Sport Sciences for Health

, Volume 14, Issue 1, pp 193–199 | Cite as

Running fatiguing protocol affects peak torque joint angle and peak torque differently in hamstrings vs. quadriceps

  • Giuseppe CoratellaEmail author
  • Eloisa Limonta
  • Emiliano Cé
  • Stefano Longo
  • Angela Valentina Bisconti
  • Angela Montaruli
  • Federico Schena
  • Fabio Esposito
Original Article



The aim of the current study was to investigate the effects of a running fatiguing protocol on the peak torque joint angle and the peak torque in hamstrings vs. quadriceps.


Twenty-one male runners underwent a running fatiguing protocol consisting of 40 min at a speed corresponding at first ventilatory threshold. Before and after the fatiguing protocol, isokinetic concentric and eccentric hamstrings and concentric quadriceps peak torque was measured at 60 and 300 deg s−1. The peak torque joint angle (i.e. the angle at which the peak torque was exerted) was recorded. The conventional Hconc:Qconc ratio and the functional Hecc:Qconc ratio were also calculated.


The peak torque joint angle increased (i.e. shifted toward shorter muscle length) in hamstrings in eccentric at 60 deg s−1 (ES = 1.35) and at 300 deg s−1 (ES = 0.71) and in concentric modality at 300 deg s−1 (ES = 0.50) but not at 60 deg s−1 (ES = 0.23). No change occurred in quadriceps at 60 deg s−1 (ES = 0.15) and 300 deg s−1 (ES = 0.20). Peak torque deteriorated in both hamstrings and quadriceps, irrespective of the testing modality (ES 0.95–1.90) Functional Hecc:Qconc ratio decreased at 60 deg s−1 (ES = 0.74) and 300 deg s−1 (ES = 0.85). No change in conventional Hconc:Qconc ratio occurred at 60 deg s−1 (ES = 0.12) and 300 deg s−1 (ES = 0.14).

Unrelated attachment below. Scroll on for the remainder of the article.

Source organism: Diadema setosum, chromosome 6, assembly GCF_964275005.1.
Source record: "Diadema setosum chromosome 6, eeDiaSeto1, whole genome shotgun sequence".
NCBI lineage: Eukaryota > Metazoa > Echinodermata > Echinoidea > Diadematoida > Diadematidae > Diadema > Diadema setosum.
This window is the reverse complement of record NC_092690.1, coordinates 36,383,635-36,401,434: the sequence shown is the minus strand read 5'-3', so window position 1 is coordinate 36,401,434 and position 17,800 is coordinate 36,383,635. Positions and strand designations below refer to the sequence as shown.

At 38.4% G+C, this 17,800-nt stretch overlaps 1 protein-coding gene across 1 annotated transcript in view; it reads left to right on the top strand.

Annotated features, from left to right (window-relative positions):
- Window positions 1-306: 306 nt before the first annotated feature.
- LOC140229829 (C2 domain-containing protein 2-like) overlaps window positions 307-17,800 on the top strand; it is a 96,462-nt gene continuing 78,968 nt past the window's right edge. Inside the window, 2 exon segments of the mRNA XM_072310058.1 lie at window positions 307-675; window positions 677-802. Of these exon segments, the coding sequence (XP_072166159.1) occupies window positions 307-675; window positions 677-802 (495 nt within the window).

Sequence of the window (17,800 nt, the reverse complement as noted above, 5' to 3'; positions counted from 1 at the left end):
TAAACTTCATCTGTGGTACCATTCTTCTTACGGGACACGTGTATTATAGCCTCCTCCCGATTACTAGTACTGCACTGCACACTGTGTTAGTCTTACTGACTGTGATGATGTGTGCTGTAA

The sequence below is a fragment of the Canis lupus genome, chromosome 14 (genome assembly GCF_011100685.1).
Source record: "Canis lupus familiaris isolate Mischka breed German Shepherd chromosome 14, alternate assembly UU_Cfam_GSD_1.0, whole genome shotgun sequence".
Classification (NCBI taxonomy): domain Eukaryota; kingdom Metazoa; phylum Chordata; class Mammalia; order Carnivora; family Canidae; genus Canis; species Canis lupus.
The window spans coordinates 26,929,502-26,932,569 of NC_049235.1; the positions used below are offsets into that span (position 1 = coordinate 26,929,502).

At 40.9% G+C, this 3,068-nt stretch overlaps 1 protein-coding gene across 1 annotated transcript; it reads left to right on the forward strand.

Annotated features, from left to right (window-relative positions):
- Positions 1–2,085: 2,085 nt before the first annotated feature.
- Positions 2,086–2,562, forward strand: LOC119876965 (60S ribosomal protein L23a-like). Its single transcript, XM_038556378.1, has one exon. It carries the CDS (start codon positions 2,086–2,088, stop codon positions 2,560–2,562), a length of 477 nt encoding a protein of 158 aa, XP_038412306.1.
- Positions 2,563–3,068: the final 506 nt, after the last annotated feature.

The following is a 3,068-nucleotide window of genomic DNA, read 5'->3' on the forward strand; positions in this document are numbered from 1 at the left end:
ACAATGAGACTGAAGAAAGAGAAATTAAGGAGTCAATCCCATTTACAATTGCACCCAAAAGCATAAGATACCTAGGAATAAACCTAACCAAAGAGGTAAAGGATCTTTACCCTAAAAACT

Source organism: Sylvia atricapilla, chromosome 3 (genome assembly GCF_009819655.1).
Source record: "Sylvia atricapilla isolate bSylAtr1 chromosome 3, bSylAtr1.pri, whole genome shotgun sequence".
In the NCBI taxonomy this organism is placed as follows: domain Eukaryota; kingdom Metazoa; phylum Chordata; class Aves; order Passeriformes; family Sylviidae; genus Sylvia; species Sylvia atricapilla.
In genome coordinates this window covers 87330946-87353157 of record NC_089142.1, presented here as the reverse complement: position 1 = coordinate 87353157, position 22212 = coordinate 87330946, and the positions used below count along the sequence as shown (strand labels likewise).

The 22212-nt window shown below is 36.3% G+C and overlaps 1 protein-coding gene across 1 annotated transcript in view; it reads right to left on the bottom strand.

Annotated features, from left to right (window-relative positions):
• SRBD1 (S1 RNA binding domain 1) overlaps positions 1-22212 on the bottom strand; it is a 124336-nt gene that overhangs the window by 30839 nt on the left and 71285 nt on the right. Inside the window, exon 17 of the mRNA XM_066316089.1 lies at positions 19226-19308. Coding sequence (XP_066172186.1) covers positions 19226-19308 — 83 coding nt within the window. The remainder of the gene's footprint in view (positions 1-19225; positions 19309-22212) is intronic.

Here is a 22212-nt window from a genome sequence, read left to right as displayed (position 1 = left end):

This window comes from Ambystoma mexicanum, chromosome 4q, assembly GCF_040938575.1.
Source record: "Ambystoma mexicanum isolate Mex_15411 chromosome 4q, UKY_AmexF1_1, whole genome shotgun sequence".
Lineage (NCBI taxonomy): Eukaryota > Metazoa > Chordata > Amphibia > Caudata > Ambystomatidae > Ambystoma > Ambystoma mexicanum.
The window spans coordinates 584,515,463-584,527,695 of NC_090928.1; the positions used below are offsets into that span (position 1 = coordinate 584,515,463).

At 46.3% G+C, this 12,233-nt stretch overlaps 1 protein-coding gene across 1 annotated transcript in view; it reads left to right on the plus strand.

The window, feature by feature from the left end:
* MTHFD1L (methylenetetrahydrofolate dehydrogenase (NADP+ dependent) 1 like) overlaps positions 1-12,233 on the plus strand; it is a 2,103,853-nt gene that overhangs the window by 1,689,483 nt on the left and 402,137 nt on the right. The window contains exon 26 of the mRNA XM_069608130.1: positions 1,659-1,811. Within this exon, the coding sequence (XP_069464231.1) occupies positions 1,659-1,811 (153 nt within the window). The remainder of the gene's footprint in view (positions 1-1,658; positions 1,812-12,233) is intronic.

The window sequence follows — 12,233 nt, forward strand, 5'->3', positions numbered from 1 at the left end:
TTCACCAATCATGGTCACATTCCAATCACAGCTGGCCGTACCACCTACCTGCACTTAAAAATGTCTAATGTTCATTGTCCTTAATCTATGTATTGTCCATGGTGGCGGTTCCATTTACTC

The fatigue-induced changes in peak torque joint angle in hamstrings but not in quadriceps and the simultaneous decrements in the functional Hecc:Qconc ratio may point a reduced hamstrings resistive capacity, with implications for hamstrings strain injury risk.


Isokinetic Concentric Eccentric Runners Fatigue 


Compliance with ethical standards

Conflict of interest

The authors declared no conflict of interests.

Ethical approval

All procedures performed in studies involving human participants were in accordance with the ethical standards of the institutional and/or national research committee and with the 1964 Helsinki declaration and its later amendments or comparable ethical standards.

Informed consent

All the participants provided written consent.


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Copyright information

© Springer-Verlag Italia S.r.l., part of Springer Nature 2018

Authors and Affiliations

  1. 1.Department of Biomedical Sciences for HealthUniversity of MilanoMilanItaly
  2. 2.Department of Neurological, Biomedical and Movement ScienceUniversity of VeronaVeronaItaly

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